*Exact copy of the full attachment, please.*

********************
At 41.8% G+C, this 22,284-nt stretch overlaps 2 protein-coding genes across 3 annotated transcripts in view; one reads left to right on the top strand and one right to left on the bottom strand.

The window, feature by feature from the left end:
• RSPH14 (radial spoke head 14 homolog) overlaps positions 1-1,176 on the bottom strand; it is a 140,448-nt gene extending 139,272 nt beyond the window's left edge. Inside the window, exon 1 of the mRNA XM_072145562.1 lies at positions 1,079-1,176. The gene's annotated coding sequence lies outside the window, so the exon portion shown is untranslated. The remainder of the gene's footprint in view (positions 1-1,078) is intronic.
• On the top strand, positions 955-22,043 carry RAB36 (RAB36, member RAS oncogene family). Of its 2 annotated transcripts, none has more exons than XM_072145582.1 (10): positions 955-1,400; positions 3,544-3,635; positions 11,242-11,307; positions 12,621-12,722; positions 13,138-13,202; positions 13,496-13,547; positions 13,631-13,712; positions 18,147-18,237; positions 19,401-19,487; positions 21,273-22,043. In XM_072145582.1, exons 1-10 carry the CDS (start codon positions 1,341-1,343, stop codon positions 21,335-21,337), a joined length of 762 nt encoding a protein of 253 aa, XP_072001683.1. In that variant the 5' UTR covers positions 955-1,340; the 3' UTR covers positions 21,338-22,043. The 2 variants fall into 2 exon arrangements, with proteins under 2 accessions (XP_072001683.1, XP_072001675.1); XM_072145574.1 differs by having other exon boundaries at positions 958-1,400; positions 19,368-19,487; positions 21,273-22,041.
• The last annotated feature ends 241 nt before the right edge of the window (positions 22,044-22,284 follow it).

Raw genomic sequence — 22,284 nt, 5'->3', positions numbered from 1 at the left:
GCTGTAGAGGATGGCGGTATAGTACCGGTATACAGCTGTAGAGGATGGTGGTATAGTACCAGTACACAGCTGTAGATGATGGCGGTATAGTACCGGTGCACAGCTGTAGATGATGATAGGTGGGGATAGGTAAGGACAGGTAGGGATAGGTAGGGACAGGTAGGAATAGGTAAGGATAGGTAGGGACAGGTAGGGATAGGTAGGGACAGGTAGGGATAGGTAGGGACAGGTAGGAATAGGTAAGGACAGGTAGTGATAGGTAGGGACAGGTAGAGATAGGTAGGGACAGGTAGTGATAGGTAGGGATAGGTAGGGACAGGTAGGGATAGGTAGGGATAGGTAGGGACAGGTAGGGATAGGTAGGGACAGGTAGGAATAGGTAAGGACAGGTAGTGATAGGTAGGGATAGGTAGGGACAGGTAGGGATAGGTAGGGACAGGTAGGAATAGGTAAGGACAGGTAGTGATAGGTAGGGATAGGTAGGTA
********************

At 41.8% G+C, this 22,284-nt stretch overlaps 2 protein-coding genes across 3 annotated transcripts in view; one reads left to right on the top strand and one right to left on the bottom strand.

The window, feature by feature from the left end:
• RSPH14 (radial spoke head 14 homolog) overlaps positions 1-1,176 on the bottom strand; it is a 140,448-nt gene extending 139,272 nt beyond the window's left edge. Inside the window, exon 1 of the mRNA XM_072145562.1 lies at positions 1,079-1,176. The gene's annotated coding sequence lies outside the window, so the exon portion shown is untranslated. The remainder of the gene's footprint in view (positions 1-1,078) is intronic.
• On the top strand, positions 955-22,043 carry RAB36 (RAB36, member RAS oncogene family). Of its 2 annotated transcripts, none has more exons than XM_072145582.1 (10): positions 955-1,400; positions 3,544-3,635; positions 11,242-11,307; positions 12,621-12,722; positions 13,138-13,202; positions 13,496-13,547; positions 13,631-13,712; positions 18,147-18,237; positions 19,401-19,487; positions 21,273-22,043. In XM_072145582.1, exons 1-10 carry the CDS (start codon positions 1,341-1,343, stop codon positions 21,335-21,337), a joined length of 762 nt encoding a protein of 253 aa, XP_072001683.1. In that variant the 5' UTR covers positions 955-1,340; the 3' UTR covers positions 21,338-22,043. The 2 variants fall into 2 exon arrangements, with proteins under 2 accessions (XP_072001683.1, XP_072001675.1); XM_072145574.1 differs by having other exon boundaries at positions 958-1,400; positions 19,368-19,487; positions 21,273-22,041.
• The last annotated feature ends 241 nt before the right edge of the window (positions 22,044-22,284 follow it).

Raw genomic sequence — 22,284 nt, 5'->3', positions numbered from 1 at the left:
GCTGTAGAGGATGGCGGTATAGTACCGGTATACAGCTGTAGAGGATGGTGGTATAGTACCAGTACACAGCTGTAGATGATGGCGGTATAGTACCGGTGCACAGCTGTAGATGATGATAGGTGGGGATAGGTAAGGACAGGTAGGGATAGGTAGGGACAGGTAGGAATAGGTAAGGATAGGTAGGGACAGGTAGGGATAGGTAGGGACAGGTAGGGATAGGTAGGGACAGGTAGGAATAGGTAAGGACAGGTAGTGATAGGTAGGGACAGGTAGAGATAGGTAGGGACAGGTAGTGATAGGTAGGGATAGGTAGGGACAGGTAGGGATAGGTAGGGATAGGTAGGGACAGGTAGGGATAGGTAGGGACAGGTAGGAATAGGTAAGGACAGGTAGTGATAGGTAGGGATAGGTAGGGACAGGTAGGGATAGGTAGGGACAGGTAGGAATAGGTAAGGACAGGTAGTGATAGGTAGGGATAGGTAGGTA